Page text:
Project Hamilton, the research project of the United States Federal Reserve Bank of Boston and Massachusetts Institute of Technology (MIT), announced its conclusion in the runup to Christmas. The two-year project looked at the technical aspects of a hypothetical United States digital dollar central bank digital currency (CBDC).
“Project Hamilton took critical early steps toward a deeper understanding of how money might work better for all,” Boston Fed executive vice president Jim Cunha said in a statement announcing the conclusion of the project.
In February, the technologically “agnostic” project released a white paper and open-source research software called OpenCBDC in two versions, only one of which used distributed ledger technology. At that time, organizers promised that continuing research would look at “privacy, auditability, programmability, interoperability, and more.”
In its Dec. 22 announcement, the Boston Fed stated:
“Researchers at the Boston Fed and MIT said they plan to release additional retrospectives on Project Hamilton’s findings in the coming months.”
MIT’s Digital Currency Initiative (DCI), which is the organization that had partnered with the Boston Fed, is expected to hold a “research release” on Jan. 12, 2023.
— Digital Currency Initiative (@mitDCI) December 8, 2022
The Fed also hinted that work had continued on OpenCBDC, noting that it had reaching a throughput rate of 1.84 million transactions per second. That is presumably on the non-blockchain version, which had reached 1.7 million transactions per second as of February. The blockchain version processed 170,000 transactions per second as of that time.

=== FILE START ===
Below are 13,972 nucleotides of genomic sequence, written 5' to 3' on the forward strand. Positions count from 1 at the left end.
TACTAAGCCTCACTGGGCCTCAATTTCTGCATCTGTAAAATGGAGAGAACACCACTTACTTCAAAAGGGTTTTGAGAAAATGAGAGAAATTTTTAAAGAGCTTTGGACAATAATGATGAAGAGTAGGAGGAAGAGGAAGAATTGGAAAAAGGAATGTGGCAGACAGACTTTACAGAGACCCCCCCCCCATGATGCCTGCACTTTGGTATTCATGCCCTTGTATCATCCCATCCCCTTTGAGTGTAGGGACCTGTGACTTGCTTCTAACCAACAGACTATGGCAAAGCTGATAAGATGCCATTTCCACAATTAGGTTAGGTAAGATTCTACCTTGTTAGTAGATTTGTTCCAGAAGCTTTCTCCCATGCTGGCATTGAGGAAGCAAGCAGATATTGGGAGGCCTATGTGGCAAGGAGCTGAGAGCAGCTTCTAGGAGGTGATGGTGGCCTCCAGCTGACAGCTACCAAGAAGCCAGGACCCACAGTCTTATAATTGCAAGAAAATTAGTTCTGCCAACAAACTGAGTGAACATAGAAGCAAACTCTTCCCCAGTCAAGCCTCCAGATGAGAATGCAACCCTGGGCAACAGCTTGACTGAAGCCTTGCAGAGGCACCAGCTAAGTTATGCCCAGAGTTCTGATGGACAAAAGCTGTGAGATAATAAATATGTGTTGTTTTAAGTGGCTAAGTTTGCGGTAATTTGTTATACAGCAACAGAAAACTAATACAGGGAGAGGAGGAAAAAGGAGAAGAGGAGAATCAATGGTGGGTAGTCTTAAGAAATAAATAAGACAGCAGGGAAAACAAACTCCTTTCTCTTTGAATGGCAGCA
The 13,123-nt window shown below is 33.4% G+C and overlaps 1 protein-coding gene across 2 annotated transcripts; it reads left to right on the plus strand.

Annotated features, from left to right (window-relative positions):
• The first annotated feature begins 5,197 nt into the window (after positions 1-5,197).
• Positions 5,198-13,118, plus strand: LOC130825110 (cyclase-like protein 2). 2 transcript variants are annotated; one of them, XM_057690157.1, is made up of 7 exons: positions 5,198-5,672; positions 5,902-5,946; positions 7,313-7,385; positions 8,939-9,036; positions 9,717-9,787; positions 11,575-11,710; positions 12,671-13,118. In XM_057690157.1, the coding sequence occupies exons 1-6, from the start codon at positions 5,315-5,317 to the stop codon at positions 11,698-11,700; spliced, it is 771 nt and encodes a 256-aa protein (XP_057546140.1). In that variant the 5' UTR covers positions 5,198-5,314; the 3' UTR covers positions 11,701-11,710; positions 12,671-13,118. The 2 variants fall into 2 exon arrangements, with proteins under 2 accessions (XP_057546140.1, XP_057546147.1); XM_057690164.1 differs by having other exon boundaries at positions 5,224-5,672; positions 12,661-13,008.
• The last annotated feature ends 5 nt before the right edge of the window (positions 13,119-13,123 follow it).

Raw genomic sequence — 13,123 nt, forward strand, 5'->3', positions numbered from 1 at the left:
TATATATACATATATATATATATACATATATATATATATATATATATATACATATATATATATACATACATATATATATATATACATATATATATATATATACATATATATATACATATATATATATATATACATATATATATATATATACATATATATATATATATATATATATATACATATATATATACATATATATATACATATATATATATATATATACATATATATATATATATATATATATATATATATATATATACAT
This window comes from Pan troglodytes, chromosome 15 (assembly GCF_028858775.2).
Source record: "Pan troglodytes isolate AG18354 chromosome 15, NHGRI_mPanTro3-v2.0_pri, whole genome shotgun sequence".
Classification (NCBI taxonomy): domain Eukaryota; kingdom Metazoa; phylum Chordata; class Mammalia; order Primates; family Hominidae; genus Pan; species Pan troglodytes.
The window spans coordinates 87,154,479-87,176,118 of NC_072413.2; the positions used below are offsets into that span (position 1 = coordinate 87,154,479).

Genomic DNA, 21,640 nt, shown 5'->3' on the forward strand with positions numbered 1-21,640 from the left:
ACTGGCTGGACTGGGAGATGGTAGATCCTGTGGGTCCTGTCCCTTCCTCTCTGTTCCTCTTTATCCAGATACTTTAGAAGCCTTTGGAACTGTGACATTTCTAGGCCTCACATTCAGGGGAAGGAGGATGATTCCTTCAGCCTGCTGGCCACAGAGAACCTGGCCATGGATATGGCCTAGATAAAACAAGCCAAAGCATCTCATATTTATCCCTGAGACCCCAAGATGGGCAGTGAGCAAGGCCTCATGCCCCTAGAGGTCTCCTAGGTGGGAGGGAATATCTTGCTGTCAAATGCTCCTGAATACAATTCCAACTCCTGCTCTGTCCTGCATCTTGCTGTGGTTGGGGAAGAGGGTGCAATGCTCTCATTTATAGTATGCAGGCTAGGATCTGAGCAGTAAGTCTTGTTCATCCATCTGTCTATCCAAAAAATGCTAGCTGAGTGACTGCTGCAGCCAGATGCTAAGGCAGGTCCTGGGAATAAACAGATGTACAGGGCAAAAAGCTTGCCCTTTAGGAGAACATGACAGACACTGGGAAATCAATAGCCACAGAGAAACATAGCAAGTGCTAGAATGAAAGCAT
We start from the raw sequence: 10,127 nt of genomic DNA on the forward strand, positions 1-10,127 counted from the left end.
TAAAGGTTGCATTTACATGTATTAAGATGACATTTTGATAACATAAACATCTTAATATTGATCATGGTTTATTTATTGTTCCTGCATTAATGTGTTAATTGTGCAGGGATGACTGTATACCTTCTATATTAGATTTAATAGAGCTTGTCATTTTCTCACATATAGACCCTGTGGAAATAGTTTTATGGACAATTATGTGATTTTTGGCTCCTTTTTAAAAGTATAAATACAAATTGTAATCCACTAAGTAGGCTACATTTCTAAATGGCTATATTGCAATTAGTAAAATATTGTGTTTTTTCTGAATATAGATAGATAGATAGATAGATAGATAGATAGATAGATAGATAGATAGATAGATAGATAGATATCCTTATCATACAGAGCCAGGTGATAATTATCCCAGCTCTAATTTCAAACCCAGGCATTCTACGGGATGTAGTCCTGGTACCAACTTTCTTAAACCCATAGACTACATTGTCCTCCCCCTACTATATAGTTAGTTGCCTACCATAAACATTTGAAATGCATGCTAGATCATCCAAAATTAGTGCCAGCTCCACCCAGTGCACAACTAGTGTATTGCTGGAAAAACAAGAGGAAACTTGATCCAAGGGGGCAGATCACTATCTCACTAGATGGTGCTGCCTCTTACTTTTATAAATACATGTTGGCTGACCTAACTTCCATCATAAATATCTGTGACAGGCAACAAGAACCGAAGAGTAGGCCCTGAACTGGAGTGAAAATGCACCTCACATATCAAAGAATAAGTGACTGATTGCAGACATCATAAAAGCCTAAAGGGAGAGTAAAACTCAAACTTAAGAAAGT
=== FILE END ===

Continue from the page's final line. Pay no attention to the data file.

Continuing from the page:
Project Hamilton was the subject of a letter from nine U.S. legislators headed by Rep. Tom Emmer addressed to Boston Fed president Susan Collins on Dec. 1. The Congress members wrote:
“There has been insufficient visibility into the interaction between Project Hamilton and the private sector.”
The letter’s authors asked about the involvement of private firms in the research and expressed concern about unfair advantages for research participants in future CBDC development. They also asked about the project’s approach to privacy. They requested written responses without suggesting a deadline.
The letter did not name specific private firms associated with the project. The white paper did not acknowledge any private involvement.
Emmer is an opponent of CBDCs and introduced legislation in January to prohibit the Fed from issuing a U.S. CBDC directly to consumers.